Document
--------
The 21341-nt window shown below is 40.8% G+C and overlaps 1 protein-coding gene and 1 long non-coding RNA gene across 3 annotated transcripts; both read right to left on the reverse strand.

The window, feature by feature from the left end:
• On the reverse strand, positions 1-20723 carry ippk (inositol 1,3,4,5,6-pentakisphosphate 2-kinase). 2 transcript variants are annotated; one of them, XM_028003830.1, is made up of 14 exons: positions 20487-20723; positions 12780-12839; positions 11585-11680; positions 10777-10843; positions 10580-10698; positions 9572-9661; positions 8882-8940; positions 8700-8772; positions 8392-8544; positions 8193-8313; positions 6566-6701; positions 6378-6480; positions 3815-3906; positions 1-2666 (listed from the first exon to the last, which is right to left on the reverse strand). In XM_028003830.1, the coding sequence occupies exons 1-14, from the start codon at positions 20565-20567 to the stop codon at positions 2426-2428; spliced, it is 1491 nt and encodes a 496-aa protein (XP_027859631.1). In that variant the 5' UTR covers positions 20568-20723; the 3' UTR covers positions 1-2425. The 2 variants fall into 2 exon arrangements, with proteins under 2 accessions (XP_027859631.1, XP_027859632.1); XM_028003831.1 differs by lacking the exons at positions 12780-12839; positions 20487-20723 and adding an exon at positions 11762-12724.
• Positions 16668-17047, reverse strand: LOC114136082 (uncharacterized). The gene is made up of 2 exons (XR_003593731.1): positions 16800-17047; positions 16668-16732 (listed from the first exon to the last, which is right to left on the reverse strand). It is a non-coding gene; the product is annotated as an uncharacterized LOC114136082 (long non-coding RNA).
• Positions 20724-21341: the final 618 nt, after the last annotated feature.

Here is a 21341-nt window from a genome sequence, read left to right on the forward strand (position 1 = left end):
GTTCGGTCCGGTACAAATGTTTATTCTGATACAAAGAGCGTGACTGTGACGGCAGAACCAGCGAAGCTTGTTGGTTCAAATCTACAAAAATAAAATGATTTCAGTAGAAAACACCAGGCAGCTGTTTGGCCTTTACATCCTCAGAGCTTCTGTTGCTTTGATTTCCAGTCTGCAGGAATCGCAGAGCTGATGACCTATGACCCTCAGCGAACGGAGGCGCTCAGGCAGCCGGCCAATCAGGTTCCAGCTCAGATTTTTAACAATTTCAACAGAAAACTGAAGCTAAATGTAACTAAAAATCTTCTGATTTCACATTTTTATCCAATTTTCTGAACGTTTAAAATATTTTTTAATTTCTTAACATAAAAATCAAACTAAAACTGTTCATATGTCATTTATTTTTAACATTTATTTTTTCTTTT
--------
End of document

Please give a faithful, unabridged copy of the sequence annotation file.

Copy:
The 21341-nt window shown below is 40.8% G+C and overlaps 1 protein-coding gene and 1 long non-coding RNA gene across 3 annotated transcripts; both read right to left on the reverse strand.

The window, feature by feature from the left end:
• On the reverse strand, positions 1-20723 carry ippk (inositol 1,3,4,5,6-pentakisphosphate 2-kinase). 2 transcript variants are annotated; one of them, XM_028003830.1, is made up of 14 exons: positions 20487-20723; positions 12780-12839; positions 11585-11680; positions 10777-10843; positions 10580-10698; positions 9572-9661; positions 8882-8940; positions 8700-8772; positions 8392-8544; positions 8193-8313; positions 6566-6701; positions 6378-6480; positions 3815-3906; positions 1-2666 (listed from the first exon to the last, which is right to left on the reverse strand). In XM_028003830.1, the coding sequence occupies exons 1-14, from the start codon at positions 20565-20567 to the stop codon at positions 2426-2428; spliced, it is 1491 nt and encodes a 496-aa protein (XP_027859631.1). In that variant the 5' UTR covers positions 20568-20723; the 3' UTR covers positions 1-2425. The 2 variants fall into 2 exon arrangements, with proteins under 2 accessions (XP_027859631.1, XP_027859632.1); XM_028003831.1 differs by lacking the exons at positions 12780-12839; positions 20487-20723 and adding an exon at positions 11762-12724.
• Positions 16668-17047, reverse strand: LOC114136082 (uncharacterized). The gene is made up of 2 exons (XR_003593731.1): positions 16800-17047; positions 16668-16732 (listed from the first exon to the last, which is right to left on the reverse strand). It is a non-coding gene; the product is annotated as an uncharacterized LOC114136082 (long non-coding RNA).
• Positions 20724-21341: the final 618 nt, after the last annotated feature.

Here is a 21341-nt window from a genome sequence, read left to right on the forward strand (position 1 = left end):
GTTCGGTCCGGTACAAATGTTTATTCTGATACAAAGAGCGTGACTGTGACGGCAGAACCAGCGAAGCTTGTTGGTTCAAATCTACAAAAATAAAATGATTTCAGTAGAAAACACCAGGCAGCTGTTTGGCCTTTACATCCTCAGAGCTTCTGTTGCTTTGATTTCCAGTCTGCAGGAATCGCAGAGCTGATGACCTATGACCCTCAGCGAACGGAGGCGCTCAGGCAGCCGGCCAATCAGGTTCCAGCTCAGATTTTTAACAATTTCAACAGAAAACTGAAGCTAAATGTAACTAAAAATCTTCTGATTTCACATTTTTATCCAATTTTCTGAACGTTTAAAATATTTTTTAATTTCTTAACATAAAAATCAAACTAAAACTGTTCATATGTCATTTATTTTTAACATTTATTTTTTCTTTT